- The Washington Times - Tuesday, March 7, 2006

OK, so what do we have? Iraq is on the brink of civil war. Al Qaeda shows no sign of dissipation and the threat of major terror attacks remains very high. Iran is ignoring possible sanctions and is pushing hard for its nuclear program. The Taliban is getting more and more active in Afghanistan, Pakistan and elsewhere. North Korea already has or will soon have nuclear weapons. Venezuelan President Hugo Chavez and Bolivian President Evo Morales are engaged in harsh anti-American rhetoric that would make the almighty Soviet politburo envious.

So, what does administration do to address these challenges? Well, it looks like it wants to pick another fight, this time with Russia. A special meeting lead by Vice President Dick Cheney is followed by another one, this time by Secretary of State Condoleezza Rice. Then the Council on Foreign Relations adds harsh rhetoric by issuing a report expressing grave concern about Russia’s direction, and calling for various and immediate tough actions.

If one listens to their policy recommendations, the return of the new and probably more dangerous Cold War is inevitable. Is it in the best interest of the United States? I do not think so.

Actually, Russia is not doing too badly these days. The economy has been growing at the robust rate of 6 percent to 7 percent for the last five years, the state budget every year ends with a substantial surplus, the treasury coffers are filled with about $200 billion and salaries of teachers, doctors and other government employees are constantly on the rise. The middle class is growing and approaching 30 percent of the population. TV serials based on the novels by Alexandr Solzhenitsyn, Vasilii Aksenov and other exiled authors’ novels about Communist atrocities are now featured on major state channels. There is a consumer boom, Russians are traveling the world in rapidly growing numbers and they do not need exit visas. Russia’s stock-market performance last year was the best in the world and those who were smart enough to buy into it ended up with close to 100 percent gains.

Overall foreign investment in the Russian economy has increased by 32.4 percent in 2005. Russia no longer is begging for foreign loans, but instead is prepaying its debt inherited from the USSR on behalf of all NIS countries. With the constantly increasing demand for energy due to the rapidly growing economies of China, India and other countries, Russia, with its huge energy resources, is in the driver’s seat. It is the world’s second-largest oil exporter and the biggest supplier of natural gas. Most importantly, however, is that presently the majority of Russians are feeling proud about their country, and this is one of the main reasons why President Vladimir Putin enjoys an unprecedented popularity.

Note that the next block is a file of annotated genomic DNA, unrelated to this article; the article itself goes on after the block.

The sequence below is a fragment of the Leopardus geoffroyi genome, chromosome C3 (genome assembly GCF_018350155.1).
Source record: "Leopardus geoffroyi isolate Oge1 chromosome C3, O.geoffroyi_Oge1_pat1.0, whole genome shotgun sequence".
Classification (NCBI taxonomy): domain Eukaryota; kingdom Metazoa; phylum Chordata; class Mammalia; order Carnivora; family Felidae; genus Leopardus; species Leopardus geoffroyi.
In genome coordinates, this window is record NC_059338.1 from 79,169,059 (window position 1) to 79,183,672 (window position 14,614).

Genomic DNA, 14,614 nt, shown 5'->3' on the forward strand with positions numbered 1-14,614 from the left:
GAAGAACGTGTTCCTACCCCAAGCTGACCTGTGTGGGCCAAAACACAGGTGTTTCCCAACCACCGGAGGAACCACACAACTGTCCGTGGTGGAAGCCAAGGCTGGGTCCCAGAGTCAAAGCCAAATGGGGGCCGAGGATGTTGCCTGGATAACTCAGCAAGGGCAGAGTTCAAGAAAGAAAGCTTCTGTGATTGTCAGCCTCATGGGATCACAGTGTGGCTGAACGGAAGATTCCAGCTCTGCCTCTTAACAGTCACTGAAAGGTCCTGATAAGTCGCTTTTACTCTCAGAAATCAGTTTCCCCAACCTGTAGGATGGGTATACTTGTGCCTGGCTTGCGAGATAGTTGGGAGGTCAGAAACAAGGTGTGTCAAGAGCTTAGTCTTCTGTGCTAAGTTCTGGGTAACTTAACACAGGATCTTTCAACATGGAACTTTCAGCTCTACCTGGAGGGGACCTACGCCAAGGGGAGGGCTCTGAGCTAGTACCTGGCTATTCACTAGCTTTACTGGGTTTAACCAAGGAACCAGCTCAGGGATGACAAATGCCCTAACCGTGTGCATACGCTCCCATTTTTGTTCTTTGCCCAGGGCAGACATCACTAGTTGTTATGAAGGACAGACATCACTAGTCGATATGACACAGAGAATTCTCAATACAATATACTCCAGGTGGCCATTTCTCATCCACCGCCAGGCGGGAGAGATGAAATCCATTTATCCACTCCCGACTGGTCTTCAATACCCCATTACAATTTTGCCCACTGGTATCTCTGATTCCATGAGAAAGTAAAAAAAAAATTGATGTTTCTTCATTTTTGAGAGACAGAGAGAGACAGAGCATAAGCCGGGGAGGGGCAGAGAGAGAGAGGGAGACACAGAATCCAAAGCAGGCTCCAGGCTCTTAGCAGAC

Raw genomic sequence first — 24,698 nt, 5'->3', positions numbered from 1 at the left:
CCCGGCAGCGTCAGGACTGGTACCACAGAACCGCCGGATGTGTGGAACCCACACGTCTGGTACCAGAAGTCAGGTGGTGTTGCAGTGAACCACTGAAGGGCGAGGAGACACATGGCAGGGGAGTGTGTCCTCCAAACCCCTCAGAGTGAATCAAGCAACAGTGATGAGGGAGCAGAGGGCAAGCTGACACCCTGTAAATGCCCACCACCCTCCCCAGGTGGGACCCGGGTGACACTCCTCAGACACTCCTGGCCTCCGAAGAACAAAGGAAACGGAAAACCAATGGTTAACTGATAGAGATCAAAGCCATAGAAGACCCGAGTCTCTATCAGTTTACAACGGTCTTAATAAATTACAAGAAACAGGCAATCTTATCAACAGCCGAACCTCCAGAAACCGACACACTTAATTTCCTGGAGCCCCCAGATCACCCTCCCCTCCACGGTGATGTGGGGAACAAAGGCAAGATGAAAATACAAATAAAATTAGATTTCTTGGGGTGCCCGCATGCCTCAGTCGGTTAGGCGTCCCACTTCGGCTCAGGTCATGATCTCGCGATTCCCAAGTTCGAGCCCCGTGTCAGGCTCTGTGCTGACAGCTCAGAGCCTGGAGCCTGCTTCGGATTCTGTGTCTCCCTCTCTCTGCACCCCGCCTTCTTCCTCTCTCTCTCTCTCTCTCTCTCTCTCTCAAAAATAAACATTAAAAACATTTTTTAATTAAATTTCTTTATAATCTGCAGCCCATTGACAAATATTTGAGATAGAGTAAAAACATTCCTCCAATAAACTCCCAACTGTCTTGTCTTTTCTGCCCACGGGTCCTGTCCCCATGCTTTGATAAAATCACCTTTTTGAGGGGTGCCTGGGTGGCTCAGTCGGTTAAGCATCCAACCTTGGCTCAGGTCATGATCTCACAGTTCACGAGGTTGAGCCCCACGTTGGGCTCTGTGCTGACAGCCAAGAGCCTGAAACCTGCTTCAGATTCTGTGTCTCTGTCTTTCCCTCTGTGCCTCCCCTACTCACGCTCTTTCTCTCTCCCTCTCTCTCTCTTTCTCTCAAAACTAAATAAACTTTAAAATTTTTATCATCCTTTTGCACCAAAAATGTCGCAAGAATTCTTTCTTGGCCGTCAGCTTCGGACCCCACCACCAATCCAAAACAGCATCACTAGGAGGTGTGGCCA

However, for some politicians and Russia watchers this picture does not look attractive at all, so they want a major speech blasting Mr. Putin, preferably by Mr. Bush or Miss Rice. They would love to see the total boycott of the G8 meeting in St. Petersburg, or at least its disruption, and Mr. Putin’s embarrassment by organizing a parallel conference with the people who for one reason or another do not like what is currently going on in Russia.

I know what they are talking about because I was involved in the organization of many similar conferences during the Soviet era. But this was when the Soviet Union was our mortal enemy and we had to use all weapons, both Pentagon hardware and intellectual software, to fight communism.

However, modern Russia is not our enemy. It may not yet be an ally, but it certainly is a good friend. I am not the only one who is saying this. President Bush, Miss Rice and many other government officials and members of Congress said it many times too. So why would we use the same methods with friends which we use against the enemies? The good news is that there are some powerful and reasonable voices in the National Security Council, Department of State and Congress who disagree with an adversarial policy toward Russia, and I noticed with satisfaction some dissenting opinions in the Council on Foreign Relations report as well.

Mr. Bush is under terrible pressure to speak up and denounce Mr. Putin’s Russia. So far he refused to do so, and the only thing I can say is: “George, stay the course!” In his recent address to the nation, Mr. Bush said: “In all these areas — from the disruption of terror networks, to victory in Iraq, to the spread of freedom and hope in troubled regions — we need the support of friends and allies.”

It is pretty clear, however, that if we listen to Tom Lantoses, John McCains and others with similar views, we would end up with one good friend less and perhaps one powerful foe more.

Edward Lozansky is president of the American University in Moscow.

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